From 1944 until 1955, it’s not altogether clear where exactly the gun was stored. But in 1955, it resurfaced again when a gun-restorer offered to restore it, which he did. He apparently was not the best restorer of small-arms weapons - at least not this one. The attempt to restore it saw the degradation of some of the engravings on the barrel, frame and cylinder. However, the inscription of “P. R. Cleburne” on the backstrap largely avoided any damage and remained intact and clearly legible.
In 1960, the gun was moved to the National Guard Armory - a former WWII United States Government-leased property for utilization as a German prisoner of war camp. After the armory was closed in the late 1960s, the pistol wound up in Austin, Texas. Around 1970, it was put on display in the State Capitol in their Civil War room.
What happened to the pistol from 1971 to 1978?
Still looking for a permanent resting place, the revolver was returned back to Cleburne, Texas, in 1971, where it was superintended by the Chamber of Commerce . . . . who ended up giving it back to the UDC. The UDC allowed the pistol to become part of the Layland Museum in Cleburne, Texas, in 1978, where it has been ever since.
Where is the pistol now?
And finally . . . in March, 2007, the UDC chapter that owned it, donated it to the Layland Museum.
End of story? Sort of . . .
The story will turn full circle on June 20th, 2008, at Carnton Plantation in Franklin, Tennessee, when for the first time since December 1st, 1864, the original Cleburne pistol is reunited with the original Cleburne Kepi, or hat, that the General - Stonewall of the West - wore into battle the fateful Indian summer evening on Wednesday, 30 November 1864.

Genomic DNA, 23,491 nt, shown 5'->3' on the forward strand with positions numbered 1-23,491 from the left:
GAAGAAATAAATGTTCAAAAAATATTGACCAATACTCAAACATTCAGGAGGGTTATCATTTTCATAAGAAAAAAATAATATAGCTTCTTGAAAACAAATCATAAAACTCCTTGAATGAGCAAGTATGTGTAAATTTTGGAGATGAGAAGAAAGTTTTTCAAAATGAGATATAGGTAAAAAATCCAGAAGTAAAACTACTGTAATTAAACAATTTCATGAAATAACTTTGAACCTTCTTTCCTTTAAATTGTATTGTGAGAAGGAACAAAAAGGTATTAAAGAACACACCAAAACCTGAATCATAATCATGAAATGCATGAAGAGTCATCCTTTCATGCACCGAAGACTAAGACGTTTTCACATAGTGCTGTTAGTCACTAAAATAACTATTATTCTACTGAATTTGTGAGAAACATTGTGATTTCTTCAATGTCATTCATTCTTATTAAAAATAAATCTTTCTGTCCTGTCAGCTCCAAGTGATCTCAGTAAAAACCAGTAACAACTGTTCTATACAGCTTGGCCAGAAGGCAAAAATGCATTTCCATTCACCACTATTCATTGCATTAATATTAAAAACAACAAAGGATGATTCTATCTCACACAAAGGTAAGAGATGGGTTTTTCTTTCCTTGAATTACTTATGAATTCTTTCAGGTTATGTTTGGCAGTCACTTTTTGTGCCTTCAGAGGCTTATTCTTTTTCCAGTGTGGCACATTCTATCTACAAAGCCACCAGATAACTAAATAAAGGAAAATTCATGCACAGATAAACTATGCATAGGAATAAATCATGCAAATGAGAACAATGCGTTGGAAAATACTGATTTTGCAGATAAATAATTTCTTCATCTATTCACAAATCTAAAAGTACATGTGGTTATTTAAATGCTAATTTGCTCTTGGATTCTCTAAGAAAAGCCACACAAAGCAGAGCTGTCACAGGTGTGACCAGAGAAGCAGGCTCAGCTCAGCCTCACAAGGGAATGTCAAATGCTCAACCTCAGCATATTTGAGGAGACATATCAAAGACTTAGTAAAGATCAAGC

As Cleburne strode into battle that evening, a fellow General had commented to the Irish commander that the prospect of the forthcoming assault of John Bell Hood’s Army of Tennessee did not look promising at all, to which Patrick Cleburne replied, “Well Govan, if we are going to die, let us die like men.”
General Cleburne, sir.
To you, we tip your hat this day, as we celebrate the reunion of your Kepi and pistol, on the very ground you shed your blood upon, for a cause you deemed worthy, paying the last full measure of devotion. Rest in peace, General.
Your Humble, Obedient Servants . . . .
The Franklin, Tennessee, community
Note: The above article was written by Kraig McNutt, Director of The Center for the Study of the American Civil War, and fellow member of The Franklin Civil War Roundtable. Assistance with research was provided by Carnton historian Eric A. Jacobson; Carnton Curator Manager, Joanna Stephens; and Curator of The Layland Museum, Ben Hammons.
Want to see the pistol and Kepi in-person?
The Cleburne pistol and Kepi will be on display at Carnton in Franklin, Tennessee from the 15th through the 21st of June at Carnton. On Friday, the 20th, there is a 7:30 p.m. reception that is FREE to the public. Historian Thomas Cartwright will speak about Cleburne’s upbringing and life; and Carnton historian, Eric A. Jacobson, will speak about Cleburne’s military service.